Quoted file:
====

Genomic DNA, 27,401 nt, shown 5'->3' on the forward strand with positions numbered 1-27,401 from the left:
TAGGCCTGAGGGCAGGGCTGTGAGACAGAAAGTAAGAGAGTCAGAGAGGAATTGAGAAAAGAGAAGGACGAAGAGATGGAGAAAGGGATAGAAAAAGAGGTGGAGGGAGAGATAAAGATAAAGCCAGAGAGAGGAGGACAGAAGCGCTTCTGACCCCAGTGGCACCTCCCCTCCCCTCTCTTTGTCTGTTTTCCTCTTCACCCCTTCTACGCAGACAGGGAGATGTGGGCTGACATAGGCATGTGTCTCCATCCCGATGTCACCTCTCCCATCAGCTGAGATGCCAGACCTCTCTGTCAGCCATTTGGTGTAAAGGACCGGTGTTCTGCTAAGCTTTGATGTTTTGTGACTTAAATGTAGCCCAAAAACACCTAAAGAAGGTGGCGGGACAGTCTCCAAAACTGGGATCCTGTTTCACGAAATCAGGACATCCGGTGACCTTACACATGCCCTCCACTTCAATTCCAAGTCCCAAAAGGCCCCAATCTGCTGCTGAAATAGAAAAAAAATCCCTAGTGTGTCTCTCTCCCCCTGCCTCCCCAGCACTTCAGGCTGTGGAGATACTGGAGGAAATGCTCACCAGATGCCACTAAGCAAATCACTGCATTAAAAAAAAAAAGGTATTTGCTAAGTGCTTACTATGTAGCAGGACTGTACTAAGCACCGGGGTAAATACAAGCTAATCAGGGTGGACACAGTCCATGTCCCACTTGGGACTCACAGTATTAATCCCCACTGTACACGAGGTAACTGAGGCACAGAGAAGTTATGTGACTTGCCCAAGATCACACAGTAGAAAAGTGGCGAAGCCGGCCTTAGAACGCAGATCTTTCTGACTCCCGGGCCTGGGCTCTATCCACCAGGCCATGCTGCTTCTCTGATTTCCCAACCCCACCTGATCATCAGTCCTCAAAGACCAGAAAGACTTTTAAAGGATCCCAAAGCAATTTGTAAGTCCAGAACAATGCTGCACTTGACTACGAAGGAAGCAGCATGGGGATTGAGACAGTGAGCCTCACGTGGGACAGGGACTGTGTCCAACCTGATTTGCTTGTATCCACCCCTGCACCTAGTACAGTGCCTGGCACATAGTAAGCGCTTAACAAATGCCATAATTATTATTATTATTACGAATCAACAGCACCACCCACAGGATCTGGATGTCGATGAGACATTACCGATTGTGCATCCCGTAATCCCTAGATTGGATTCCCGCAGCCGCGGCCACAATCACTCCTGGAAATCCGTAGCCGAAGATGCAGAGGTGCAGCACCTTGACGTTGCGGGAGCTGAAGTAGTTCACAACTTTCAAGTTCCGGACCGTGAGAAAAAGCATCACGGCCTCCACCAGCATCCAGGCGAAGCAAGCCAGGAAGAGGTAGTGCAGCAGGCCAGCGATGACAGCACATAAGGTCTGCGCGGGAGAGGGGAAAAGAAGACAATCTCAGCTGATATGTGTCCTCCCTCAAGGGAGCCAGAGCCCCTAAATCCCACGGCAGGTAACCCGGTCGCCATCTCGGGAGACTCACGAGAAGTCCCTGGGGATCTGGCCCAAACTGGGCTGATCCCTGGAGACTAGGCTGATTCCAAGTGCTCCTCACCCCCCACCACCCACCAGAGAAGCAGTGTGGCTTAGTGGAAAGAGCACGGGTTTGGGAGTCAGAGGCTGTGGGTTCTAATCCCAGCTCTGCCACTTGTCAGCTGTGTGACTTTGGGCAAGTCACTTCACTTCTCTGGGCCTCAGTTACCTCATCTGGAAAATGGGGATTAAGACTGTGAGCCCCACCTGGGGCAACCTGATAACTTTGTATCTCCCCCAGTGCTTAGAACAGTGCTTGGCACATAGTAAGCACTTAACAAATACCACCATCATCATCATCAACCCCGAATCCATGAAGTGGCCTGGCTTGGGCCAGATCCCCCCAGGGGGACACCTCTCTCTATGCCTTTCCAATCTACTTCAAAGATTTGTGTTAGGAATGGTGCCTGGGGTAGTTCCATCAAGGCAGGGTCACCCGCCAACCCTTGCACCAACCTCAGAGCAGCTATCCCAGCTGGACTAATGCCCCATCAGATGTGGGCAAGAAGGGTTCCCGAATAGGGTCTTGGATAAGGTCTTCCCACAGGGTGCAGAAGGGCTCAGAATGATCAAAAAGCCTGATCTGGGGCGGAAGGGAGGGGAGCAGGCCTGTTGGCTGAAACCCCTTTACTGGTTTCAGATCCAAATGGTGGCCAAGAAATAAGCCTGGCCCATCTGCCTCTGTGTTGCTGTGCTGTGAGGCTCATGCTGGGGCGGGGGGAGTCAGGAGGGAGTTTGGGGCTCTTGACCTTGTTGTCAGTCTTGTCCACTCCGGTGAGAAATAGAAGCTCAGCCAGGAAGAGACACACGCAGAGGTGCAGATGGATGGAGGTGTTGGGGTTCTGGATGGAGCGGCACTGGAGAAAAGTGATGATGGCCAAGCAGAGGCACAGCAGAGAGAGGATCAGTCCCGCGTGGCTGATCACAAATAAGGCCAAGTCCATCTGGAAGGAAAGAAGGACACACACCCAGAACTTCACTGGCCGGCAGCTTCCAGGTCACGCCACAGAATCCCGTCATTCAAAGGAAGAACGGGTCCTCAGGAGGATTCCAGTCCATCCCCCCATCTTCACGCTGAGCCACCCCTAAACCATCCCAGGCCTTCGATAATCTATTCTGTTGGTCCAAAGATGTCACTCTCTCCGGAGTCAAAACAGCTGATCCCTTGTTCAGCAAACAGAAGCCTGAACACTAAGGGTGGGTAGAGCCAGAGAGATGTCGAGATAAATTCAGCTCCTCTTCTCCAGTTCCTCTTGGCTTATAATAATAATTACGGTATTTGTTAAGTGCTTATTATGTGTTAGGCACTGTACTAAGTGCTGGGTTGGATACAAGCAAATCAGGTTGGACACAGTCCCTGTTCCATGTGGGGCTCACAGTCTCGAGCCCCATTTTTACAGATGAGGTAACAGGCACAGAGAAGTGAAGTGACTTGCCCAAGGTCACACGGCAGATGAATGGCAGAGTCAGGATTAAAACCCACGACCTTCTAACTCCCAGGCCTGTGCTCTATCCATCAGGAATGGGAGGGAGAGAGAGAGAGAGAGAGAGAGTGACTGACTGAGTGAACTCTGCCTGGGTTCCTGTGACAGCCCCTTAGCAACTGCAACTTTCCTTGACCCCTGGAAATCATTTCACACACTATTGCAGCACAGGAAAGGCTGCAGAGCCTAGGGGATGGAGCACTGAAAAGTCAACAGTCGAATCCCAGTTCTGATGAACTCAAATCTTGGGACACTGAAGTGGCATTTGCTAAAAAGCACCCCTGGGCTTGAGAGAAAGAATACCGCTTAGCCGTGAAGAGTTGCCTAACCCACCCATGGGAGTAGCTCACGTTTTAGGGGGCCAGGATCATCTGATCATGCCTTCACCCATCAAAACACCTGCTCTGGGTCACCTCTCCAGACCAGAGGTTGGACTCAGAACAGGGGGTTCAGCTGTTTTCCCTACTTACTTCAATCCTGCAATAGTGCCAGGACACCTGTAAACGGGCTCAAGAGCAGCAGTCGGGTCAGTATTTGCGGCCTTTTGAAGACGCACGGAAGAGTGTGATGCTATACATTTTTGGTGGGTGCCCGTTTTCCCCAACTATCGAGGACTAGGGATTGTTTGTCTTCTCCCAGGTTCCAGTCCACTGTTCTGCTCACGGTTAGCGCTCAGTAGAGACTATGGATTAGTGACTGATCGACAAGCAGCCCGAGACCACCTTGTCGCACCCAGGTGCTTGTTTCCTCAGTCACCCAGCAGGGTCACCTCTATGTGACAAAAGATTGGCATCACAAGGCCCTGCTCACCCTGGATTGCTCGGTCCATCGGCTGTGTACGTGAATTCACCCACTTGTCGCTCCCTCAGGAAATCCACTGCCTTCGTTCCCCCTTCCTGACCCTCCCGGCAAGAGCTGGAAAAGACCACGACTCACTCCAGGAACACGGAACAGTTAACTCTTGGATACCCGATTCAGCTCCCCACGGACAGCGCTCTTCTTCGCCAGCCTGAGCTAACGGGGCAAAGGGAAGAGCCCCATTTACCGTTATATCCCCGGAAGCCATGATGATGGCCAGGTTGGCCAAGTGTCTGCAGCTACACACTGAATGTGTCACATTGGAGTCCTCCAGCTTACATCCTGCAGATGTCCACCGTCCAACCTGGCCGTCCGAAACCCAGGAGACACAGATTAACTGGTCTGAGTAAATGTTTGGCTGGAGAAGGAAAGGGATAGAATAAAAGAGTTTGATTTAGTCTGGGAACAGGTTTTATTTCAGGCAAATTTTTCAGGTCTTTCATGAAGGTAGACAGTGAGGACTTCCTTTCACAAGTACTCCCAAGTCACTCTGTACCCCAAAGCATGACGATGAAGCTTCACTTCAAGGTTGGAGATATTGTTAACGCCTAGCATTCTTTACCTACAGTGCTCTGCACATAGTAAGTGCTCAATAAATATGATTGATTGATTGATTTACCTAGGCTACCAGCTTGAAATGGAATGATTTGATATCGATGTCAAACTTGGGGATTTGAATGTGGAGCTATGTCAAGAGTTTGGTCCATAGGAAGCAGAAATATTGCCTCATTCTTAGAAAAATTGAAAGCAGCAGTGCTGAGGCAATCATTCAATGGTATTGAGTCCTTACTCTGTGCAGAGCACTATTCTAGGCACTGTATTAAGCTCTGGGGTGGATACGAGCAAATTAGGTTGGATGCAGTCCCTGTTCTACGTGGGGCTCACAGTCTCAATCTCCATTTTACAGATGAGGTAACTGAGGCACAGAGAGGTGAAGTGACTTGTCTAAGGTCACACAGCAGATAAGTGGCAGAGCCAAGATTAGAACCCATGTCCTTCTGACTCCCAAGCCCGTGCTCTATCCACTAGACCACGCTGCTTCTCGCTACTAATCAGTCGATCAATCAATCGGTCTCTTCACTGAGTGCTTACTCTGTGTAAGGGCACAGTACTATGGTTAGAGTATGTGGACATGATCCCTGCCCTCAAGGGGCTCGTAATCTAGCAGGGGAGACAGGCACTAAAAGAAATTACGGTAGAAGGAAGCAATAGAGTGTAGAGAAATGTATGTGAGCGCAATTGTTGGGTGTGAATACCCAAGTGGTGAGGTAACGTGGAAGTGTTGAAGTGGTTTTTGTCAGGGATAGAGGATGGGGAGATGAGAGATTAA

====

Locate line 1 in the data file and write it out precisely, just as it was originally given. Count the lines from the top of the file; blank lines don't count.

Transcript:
Genomic DNA, 27,401 nt, shown 5'->3' on the forward strand with positions numbered 1-27,401 from the left: